- Crayola SuperTips - Tombow dual brush pen - Sharpie brush-tip - Faber Castell PITT pen - Pentel fude sign pen - ZIG clean color - Pilot pocket brush pen - Sakura pigma brush
Favored by few professionals, the straight handle is optimal for drawing, certain styles of calligraphy, and lefties. The oblique handle is popular among right-handed as it offers a smoother approach to writing.
As everyone has different preferences for nibs, it is difficult to determine which are the most popular, but the Brause 361 Steno and Nikko G are widely recommended for beginners.
materials • • • • • • •
sand rocks pebbles container succulents plant mister sphagnum moss
1 2 3 4 5 6
add a thin layer of sand, which will work as a drainage layer
layer about a handful of large stones on top & use pebbles to fill up any empty spaces
carefully place activated charcoal so it covers the stone layer
pack down a generous layer of sphagnum moss
carefully depot succulents & pack soil down using a small spoon
mist succulents & place them in an area without direct sunlight
story by: serina nguyen thomas chapman photos by: james poe
Bullet journals, which serve as both a planner and and as a traditional journal, help keep track of oneâ€™s day-to-day goals and ideas in a convenient fashion. This creative outlet is perfect for those who wish to stay organized and jot down notes they want to remember throughout the day. While each bullet journal differs based on an individualâ€™s artistic style, here are general tips and techniques to get you started.
written by: alyssa leong // photos by: emily soohoo // design by: serina nguyen
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Once you purchase your journal, number each page for maximum organization. You can also add an index or table of contents if you wish to return to certain pages later.
Create a legend to keep track of the symbols you use. An important aspect of bullet journalling is using different colors or creating emblems to mark certain categories in a more efficient way.
If you struggle with planning your weekly schedule, a written overview of your plans, called a “future log,” can be a major help. This includes information on school events, family vacations and more.
Expand on future logs by creating several monthly calendar pages. At the start of each month, create a calendar or list and fill it in with the events and plans you jotted down in your future log.
For each day of the week, write out your tasks or deadlines and mark them accordingly. Many bullet journalers also track their daily habits such as hours of sleep, hours of exercise, etc. The weekly spreads are the optimal place to unleash your creative side: Many people add printed pictures and drawings to this spread. Try experimenting with different layouts or adding some fun doodles.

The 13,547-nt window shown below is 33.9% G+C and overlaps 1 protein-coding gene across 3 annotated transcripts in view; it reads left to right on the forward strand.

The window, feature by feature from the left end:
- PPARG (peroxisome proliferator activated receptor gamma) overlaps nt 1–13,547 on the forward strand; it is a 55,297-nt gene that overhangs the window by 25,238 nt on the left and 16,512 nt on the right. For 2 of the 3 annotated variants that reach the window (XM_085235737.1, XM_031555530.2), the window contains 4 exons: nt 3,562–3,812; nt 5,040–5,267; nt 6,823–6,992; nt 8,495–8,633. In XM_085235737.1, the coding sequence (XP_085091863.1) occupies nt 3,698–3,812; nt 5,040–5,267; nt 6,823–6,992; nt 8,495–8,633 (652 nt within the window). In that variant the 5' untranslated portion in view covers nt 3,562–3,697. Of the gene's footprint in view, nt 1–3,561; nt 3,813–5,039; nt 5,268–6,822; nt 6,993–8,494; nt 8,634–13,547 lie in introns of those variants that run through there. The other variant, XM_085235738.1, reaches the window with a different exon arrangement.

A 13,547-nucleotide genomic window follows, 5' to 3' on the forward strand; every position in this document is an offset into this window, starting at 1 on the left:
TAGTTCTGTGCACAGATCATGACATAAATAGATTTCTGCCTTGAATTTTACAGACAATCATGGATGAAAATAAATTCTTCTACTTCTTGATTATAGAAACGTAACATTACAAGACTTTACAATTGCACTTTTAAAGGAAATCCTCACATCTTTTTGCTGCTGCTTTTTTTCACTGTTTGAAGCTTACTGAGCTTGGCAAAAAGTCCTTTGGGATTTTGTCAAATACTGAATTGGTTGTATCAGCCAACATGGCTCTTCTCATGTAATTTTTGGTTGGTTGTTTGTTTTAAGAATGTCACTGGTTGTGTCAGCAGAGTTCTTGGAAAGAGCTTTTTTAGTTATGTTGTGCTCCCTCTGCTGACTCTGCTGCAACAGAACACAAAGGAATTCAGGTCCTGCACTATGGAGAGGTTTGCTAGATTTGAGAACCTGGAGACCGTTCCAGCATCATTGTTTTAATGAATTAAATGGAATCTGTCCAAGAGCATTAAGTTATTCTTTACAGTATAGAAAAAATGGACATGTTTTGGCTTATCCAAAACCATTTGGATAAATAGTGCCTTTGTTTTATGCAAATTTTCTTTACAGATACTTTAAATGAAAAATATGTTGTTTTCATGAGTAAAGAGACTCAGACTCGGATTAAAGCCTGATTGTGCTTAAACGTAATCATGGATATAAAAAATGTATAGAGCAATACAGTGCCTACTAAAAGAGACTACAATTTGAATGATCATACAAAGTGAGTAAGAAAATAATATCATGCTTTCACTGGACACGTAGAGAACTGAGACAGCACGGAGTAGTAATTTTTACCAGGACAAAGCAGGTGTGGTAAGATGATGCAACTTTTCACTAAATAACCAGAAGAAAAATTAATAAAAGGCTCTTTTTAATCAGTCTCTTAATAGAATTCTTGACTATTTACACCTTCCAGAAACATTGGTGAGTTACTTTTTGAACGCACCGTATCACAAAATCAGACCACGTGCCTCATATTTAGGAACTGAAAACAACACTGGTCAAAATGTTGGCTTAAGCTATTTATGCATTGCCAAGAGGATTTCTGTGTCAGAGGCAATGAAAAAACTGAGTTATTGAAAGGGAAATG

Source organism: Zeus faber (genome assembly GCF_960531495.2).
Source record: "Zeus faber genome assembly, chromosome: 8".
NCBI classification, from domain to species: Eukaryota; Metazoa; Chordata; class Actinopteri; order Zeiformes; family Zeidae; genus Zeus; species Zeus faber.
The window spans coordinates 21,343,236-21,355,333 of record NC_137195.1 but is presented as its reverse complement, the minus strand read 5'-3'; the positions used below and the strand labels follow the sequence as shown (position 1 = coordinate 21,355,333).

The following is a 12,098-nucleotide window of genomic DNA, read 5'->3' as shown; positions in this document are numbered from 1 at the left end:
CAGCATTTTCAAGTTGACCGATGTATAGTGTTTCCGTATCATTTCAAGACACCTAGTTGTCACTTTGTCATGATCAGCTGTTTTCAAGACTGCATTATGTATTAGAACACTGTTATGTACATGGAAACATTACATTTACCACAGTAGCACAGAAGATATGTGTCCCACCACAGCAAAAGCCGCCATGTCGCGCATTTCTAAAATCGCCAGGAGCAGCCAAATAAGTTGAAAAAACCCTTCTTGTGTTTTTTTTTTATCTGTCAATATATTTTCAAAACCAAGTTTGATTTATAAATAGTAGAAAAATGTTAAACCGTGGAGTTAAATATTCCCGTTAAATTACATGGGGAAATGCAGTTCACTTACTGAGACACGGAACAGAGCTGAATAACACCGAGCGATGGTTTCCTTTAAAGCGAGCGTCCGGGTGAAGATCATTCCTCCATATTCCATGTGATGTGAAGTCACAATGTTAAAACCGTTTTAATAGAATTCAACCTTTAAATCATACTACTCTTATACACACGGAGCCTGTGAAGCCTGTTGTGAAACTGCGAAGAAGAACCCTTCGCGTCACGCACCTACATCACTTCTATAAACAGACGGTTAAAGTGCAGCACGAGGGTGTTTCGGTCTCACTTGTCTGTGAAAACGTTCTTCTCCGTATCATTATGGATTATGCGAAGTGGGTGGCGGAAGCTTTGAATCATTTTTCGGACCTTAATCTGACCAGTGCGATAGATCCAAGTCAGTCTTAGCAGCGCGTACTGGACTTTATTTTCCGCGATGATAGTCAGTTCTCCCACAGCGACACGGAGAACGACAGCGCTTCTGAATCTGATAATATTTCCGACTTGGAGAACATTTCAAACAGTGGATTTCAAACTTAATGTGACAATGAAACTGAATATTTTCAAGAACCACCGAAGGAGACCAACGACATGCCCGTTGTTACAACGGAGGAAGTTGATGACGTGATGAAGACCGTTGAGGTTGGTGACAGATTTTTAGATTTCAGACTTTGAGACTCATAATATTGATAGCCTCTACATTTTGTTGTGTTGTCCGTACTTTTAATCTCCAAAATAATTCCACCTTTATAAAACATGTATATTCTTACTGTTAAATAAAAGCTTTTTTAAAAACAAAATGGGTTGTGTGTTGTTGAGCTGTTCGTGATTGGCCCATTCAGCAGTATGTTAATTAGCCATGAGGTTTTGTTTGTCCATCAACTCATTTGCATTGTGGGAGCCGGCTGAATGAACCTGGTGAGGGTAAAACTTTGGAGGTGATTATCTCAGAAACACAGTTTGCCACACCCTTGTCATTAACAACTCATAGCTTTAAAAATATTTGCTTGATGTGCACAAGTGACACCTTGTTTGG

materials a journal writing utensils washi tape (particularly from MT) highlighters – zebra midliners stickers
esha junnarkar jessie arons
When it starts to rain, some people immediately leap inside their houses to avoid the downpour, while others take advantage of the opportunity for a photoshoot. Rain can be the element a photo needs to freshen it up and make it appear brand new. Try these tips next time when itâ€™s raining and you donâ€™t mind getting a bit wet. Focus on the rain drops Use a low depth of field, high shutter speed, and a wider open shutter. This will create focus on the rain drops with a unfocused background. Take a picture of a window If you are sitting in the car and looking out the window, you can pull out your camera to snap a picture of the raindrops flitting across the car window. Try puddle reflections If it is not pouring outside, it may be difficult to get a clear picture of the raindrops; puddles can be a good visual clue to show that it is raining. You can capture various different objects in the reflection. Use an umbrella Umbrellas can protect your camera from water damage or shield your photo from bright light reflecting off of the clouds. A crowd of people holding umbrellas can also make an interesting shot due to the array of colors, and a single umbrella can add a pop of color to make it stand out to the viewer. Make water splashes Capture a picture of someone splashing around in the puddles. If there is a big puddle, grab some rain boots and jump in!
design by: flora yu
photo by jasper chang
Xiaopei Chen // Sabrina Martin
Sydney Liu // Zoe Wong-Vanh
Kristina Im // Esha Junnarkar
Anna Tomz // Abby Cummings
Published on Mar 24, 2017